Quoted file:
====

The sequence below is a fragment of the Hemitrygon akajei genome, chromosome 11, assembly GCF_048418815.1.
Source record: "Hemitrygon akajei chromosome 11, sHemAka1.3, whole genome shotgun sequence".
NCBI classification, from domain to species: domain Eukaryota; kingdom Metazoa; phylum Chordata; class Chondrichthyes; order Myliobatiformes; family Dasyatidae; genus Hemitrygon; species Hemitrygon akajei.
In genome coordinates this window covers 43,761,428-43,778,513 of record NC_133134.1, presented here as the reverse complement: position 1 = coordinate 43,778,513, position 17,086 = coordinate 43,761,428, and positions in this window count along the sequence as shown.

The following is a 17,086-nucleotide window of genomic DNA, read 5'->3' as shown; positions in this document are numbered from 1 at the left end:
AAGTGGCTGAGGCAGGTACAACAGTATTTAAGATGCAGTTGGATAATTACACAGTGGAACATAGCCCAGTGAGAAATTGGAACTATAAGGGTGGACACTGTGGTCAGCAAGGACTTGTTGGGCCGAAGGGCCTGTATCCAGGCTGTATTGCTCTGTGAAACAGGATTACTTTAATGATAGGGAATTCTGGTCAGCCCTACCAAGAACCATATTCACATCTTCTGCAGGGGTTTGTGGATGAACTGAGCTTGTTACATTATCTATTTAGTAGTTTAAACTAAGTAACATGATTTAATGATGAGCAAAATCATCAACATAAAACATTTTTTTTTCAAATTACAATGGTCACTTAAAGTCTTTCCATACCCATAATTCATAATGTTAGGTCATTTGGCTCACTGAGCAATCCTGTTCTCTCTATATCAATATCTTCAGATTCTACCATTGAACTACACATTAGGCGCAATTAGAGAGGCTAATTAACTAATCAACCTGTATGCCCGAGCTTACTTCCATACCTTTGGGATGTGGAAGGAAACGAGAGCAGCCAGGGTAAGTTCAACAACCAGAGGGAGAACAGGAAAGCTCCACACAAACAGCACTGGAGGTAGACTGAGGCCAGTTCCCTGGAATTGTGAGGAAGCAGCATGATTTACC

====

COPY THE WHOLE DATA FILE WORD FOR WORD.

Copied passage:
The sequence below is a fragment of the Hemitrygon akajei genome, chromosome 11, assembly GCF_048418815.1.
Source record: "Hemitrygon akajei chromosome 11, sHemAka1.3, whole genome shotgun sequence".
NCBI classification, from domain to species: domain Eukaryota; kingdom Metazoa; phylum Chordata; class Chondrichthyes; order Myliobatiformes; family Dasyatidae; genus Hemitrygon; species Hemitrygon akajei.
In genome coordinates this window covers 43,761,428-43,778,513 of record NC_133134.1, presented here as the reverse complement: position 1 = coordinate 43,778,513, position 17,086 = coordinate 43,761,428, and positions in this window count along the sequence as shown.

The following is a 17,086-nucleotide window of genomic DNA, read 5'->3' as shown; positions in this document are numbered from 1 at the left end:
AAGTGGCTGAGGCAGGTACAACAGTATTTAAGATGCAGTTGGATAATTACACAGTGGAACATAGCCCAGTGAGAAATTGGAACTATAAGGGTGGACACTGTGGTCAGCAAGGACTTGTTGGGCCGAAGGGCCTGTATCCAGGCTGTATTGCTCTGTGAAACAGGATTACTTTAATGATAGGGAATTCTGGTCAGCCCTACCAAGAACCATATTCACATCTTCTGCAGGGGTTTGTGGATGAACTGAGCTTGTTACATTATCTATTTAGTAGTTTAAACTAAGTAACATGATTTAATGATGAGCAAAATCATCAACATAAAACATTTTTTTTTCAAATTACAATGGTCACTTAAAGTCTTTCCATACCCATAATTCATAATGTTAGGTCATTTGGCTCACTGAGCAATCCTGTTCTCTCTATATCAATATCTTCAGATTCTACCATTGAACTACACATTAGGCGCAATTAGAGAGGCTAATTAACTAATCAACCTGTATGCCCGAGCTTACTTCCATACCTTTGGGATGTGGAAGGAAACGAGAGCAGCCAGGGTAAGTTCAACAACCAGAGGGAGAACAGGAAAGCTCCACACAAACAGCACTGGAGGTAGACTGAGGCCAGTTCCCTGGAATTGTGAGGAAGCAGCATGATTTACC